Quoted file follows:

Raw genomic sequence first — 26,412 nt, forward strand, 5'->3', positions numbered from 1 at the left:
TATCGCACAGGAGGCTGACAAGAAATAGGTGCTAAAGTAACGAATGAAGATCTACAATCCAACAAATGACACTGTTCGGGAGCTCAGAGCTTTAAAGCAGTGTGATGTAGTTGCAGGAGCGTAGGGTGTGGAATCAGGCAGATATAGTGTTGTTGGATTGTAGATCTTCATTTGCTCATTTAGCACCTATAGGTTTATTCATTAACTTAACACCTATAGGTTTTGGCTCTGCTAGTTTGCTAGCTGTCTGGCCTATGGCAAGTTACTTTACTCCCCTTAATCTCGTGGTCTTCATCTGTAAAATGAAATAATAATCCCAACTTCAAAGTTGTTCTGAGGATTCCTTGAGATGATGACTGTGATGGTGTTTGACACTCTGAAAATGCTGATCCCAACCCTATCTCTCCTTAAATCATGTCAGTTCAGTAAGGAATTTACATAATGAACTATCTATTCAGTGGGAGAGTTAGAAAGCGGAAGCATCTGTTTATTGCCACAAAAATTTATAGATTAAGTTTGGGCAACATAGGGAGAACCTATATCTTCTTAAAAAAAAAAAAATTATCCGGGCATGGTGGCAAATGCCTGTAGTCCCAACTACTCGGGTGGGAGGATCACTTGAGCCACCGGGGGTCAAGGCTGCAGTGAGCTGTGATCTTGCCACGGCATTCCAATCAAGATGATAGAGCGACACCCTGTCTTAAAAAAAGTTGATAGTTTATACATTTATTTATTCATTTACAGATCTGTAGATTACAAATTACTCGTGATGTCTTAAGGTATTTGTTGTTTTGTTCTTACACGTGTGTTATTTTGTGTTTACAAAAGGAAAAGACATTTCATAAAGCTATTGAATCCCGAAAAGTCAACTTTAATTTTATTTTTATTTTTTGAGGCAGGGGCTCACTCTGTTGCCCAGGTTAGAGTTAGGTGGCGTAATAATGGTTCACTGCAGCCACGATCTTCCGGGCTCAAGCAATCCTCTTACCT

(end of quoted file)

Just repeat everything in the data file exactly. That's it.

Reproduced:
Raw genomic sequence first — 26,412 nt, forward strand, 5'->3', positions numbered from 1 at the left:
TATCGCACAGGAGGCTGACAAGAAATAGGTGCTAAAGTAACGAATGAAGATCTACAATCCAACAAATGACACTGTTCGGGAGCTCAGAGCTTTAAAGCAGTGTGATGTAGTTGCAGGAGCGTAGGGTGTGGAATCAGGCAGATATAGTGTTGTTGGATTGTAGATCTTCATTTGCTCATTTAGCACCTATAGGTTTATTCATTAACTTAACACCTATAGGTTTTGGCTCTGCTAGTTTGCTAGCTGTCTGGCCTATGGCAAGTTACTTTACTCCCCTTAATCTCGTGGTCTTCATCTGTAAAATGAAATAATAATCCCAACTTCAAAGTTGTTCTGAGGATTCCTTGAGATGATGACTGTGATGGTGTTTGACACTCTGAAAATGCTGATCCCAACCCTATCTCTCCTTAAATCATGTCAGTTCAGTAAGGAATTTACATAATGAACTATCTATTCAGTGGGAGAGTTAGAAAGCGGAAGCATCTGTTTATTGCCACAAAAATTTATAGATTAAGTTTGGGCAACATAGGGAGAACCTATATCTTCTTAAAAAAAAAAAAATTATCCGGGCATGGTGGCAAATGCCTGTAGTCCCAACTACTCGGGTGGGAGGATCACTTGAGCCACCGGGGGTCAAGGCTGCAGTGAGCTGTGATCTTGCCACGGCATTCCAATCAAGATGATAGAGCGACACCCTGTCTTAAAAAAAGTTGATAGTTTATACATTTATTTATTCATTTACAGATCTGTAGATTACAAATTACTCGTGATGTCTTAAGGTATTTGTTGTTTTGTTCTTACACGTGTGTTATTTTGTGTTTACAAAAGGAAAAGACATTTCATAAAGCTATTGAATCCCGAAAAGTCAACTTTAATTTTATTTTTATTTTTTGAGGCAGGGGCTCACTCTGTTGCCCAGGTTAGAGTTAGGTGGCGTAATAATGGTTCACTGCAGCCACGATCTTCCGGGCTCAAGCAATCCTCTTACCT